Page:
I remember at about 4 or 5 years old, a boy would repeat himself “mau jadi pilot” whenever he got asked by anyone.
My uncle who was a farmer in Sumbawa would take me to our farm just 10m off the runway of the only airport there. In that 40-something degree, we sat and saw the first iron bird I’d seen flying above me and ready to make a landing. It passed me by fast I held on to my uncle’s arms against the wind so strong I even thought I could fly.
I could play that moment over and over in my head. An astonished boy surviving the idea that something could actually fly (no I was not introduced to Newton’s theory yet). Ever since, I remember collecting all used papers at home and started making those paper planes and took one with me and flew it on my way back home from kindergarten, while attempting the ‘whir’ sounds.
Flying wasn’t really a mode of transport a working class family could afford back then let alone it was 2 years after the crisis. So my grandpa and grandma took me and my sister to Java for the first time on a bus. In the course of that 30-hour ride, I slept on their lap sometimes waking up beautiful stars, other times at sea on a big ferry carrying our big buses and trucks. That time I knew I was in love with this big floating thing on the free ocean. Ever since, all I’d ever done was trying to recreate the ferry out of boxes. I was just busy imagining and playing. Suddenly I stopped telling people I wanted to become a pilot.
A few years forward, with the rise of local superhero movies like Saras and Panji Milenium, I was a new boy wanting to become the Superman (I had 5 shirts that had wings). This age I was at, my aunt who raised me for some years would always shake me in bed very early and asked “there’s a big mess at the market! are you gonna help save the world today?!” and there I was jumping out of bed excited to be a hero with my wing shirt already put on. My aunt made me feel extremely welcome with whoever it was I aspired to be, even at that age.
From my grandpa to great women, each took turn to welcome all of my dreams, whatever, and however strange they might be.
And then schooling happened. I learned that I wanted to become an entrepreneur so I could make a lot of money and helped build a theme park for the big family I was a part of and friends I cared about.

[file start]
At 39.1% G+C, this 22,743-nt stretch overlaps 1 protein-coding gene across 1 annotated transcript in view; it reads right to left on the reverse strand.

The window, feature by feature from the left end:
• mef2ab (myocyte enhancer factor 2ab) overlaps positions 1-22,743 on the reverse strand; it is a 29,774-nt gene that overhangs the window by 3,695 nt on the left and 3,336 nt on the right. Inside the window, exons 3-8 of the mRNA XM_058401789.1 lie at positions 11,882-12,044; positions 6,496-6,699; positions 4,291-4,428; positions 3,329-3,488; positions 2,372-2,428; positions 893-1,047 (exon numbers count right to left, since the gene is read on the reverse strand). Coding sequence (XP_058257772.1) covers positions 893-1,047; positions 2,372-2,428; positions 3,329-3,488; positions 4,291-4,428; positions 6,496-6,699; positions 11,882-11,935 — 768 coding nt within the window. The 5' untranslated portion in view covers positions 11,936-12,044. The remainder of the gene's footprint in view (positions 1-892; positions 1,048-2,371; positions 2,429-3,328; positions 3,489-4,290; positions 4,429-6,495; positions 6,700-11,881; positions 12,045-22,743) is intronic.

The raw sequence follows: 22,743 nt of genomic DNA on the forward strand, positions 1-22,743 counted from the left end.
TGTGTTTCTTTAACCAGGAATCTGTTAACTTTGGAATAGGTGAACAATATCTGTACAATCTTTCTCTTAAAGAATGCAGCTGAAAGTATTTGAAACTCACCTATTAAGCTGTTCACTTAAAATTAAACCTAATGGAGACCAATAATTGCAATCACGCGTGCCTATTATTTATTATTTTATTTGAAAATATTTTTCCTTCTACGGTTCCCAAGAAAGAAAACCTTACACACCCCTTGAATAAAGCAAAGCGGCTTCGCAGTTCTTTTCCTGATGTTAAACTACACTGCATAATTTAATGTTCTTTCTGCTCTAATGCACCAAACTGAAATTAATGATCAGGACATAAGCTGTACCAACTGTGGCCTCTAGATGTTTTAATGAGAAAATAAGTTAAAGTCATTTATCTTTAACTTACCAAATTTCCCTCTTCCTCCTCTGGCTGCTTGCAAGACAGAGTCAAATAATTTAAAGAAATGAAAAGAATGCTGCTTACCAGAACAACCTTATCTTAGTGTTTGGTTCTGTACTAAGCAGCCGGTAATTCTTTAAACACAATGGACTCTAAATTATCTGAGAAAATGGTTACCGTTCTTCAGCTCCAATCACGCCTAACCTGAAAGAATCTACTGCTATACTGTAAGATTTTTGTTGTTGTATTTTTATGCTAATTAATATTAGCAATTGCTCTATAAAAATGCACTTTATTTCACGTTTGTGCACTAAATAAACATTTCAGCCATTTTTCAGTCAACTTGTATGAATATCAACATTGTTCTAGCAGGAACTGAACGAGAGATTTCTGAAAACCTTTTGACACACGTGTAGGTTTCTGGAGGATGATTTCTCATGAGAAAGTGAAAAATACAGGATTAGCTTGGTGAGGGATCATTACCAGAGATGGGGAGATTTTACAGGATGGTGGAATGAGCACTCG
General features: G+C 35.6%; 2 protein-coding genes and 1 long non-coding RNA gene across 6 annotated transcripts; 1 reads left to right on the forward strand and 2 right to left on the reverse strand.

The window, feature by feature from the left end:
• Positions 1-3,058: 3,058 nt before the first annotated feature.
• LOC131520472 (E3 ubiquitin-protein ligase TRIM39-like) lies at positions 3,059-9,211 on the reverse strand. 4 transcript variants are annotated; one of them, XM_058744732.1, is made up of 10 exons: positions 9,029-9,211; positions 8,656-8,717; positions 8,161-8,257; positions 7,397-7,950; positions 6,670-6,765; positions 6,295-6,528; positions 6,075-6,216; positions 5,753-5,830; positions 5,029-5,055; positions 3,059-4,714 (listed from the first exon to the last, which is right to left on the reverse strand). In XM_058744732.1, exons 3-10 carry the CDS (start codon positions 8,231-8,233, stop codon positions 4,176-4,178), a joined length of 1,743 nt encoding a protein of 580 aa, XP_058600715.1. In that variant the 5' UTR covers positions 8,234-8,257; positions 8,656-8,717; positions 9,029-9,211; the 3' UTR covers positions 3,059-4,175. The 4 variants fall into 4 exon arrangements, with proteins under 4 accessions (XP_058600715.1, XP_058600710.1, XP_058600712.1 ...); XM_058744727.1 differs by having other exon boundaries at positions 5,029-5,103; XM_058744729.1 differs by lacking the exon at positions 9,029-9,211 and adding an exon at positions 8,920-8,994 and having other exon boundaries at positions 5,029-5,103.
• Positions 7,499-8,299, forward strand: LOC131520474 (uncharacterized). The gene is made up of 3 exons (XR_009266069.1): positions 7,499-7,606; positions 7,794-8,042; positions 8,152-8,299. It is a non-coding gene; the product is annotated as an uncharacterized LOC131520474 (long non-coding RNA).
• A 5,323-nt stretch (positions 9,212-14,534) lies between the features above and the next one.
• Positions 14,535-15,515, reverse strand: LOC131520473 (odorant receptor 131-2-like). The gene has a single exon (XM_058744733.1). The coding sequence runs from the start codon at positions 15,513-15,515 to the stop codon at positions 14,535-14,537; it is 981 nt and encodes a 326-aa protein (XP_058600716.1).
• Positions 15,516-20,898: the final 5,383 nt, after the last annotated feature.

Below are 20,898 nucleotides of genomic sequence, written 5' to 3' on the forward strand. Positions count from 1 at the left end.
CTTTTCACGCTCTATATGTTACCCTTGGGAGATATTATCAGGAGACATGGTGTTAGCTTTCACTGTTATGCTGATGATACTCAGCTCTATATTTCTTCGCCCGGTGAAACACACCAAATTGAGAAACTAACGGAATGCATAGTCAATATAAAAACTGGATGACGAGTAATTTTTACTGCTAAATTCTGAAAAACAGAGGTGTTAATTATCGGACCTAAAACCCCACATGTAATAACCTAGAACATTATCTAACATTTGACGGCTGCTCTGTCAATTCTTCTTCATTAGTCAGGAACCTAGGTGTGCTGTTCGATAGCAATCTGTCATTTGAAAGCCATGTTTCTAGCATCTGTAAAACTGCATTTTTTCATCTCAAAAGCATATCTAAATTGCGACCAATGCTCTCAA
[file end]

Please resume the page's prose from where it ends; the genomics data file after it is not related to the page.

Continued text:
And then it was a singer. Everywhere I went, my father and everyone would ask me to sing parts of whatever adult songs that were trending that time. I was so certain I wanted to become a professional singer I even pursued this path quite seriously until I was about 15. A lot happened. My life fluctuated dramatically.
And I went to see some parts of the world and decided I wanted to become a lawyer. Or an environmental engineer. At one point it was a full-time activist. A smart tech startup founder (how all this computer science trap began). Sometimes it is a spy I wanted to become and get rid of the already established identity. But here comes the big but we’ve heard a million times:
You can be anything in this world, but not everything, for life is damn short.
At 25 where most people think they know what they’ve always wanted, or a clearer idea of who they are, I’m still busy reinventing and experimenting with myself. For the most part, I know myself more than what a people reader could tell me. I’m just a work-in-progress that is far from finished. People whom you’ve met and known that tell you they’ve found their passion a lifetime ago might switch careers, hop on that last train when nobody’s watching, move oceans away and work on a new identity tomorrow, and god knows what. It’s another world’s greatest lie when someone walks on earth and acts as if they had everything figured out.
The world is a small and big place. For the hungry ones, it’s a thick-ass book to explore and understand. The only constant is change am I ryte?
Keep fucking reinventing.
Life has kept me busy with its long kept-secret agenda. I’ve been meaning to write more but I’m a hardcore slacker so sue me.
Continue reading “200 Weeks in Slipicon Valley”
I have lost more than I can remember.
Continue reading “The Lost Wars”
Let’s face it. It’s hard to keep the boat afloat when your bills, other compulsory financial contributions, and some ambitious dreams, are in this fist fight for your very wallet . These are just the ones I did to help save my ass
Continue reading “This Side Hustler”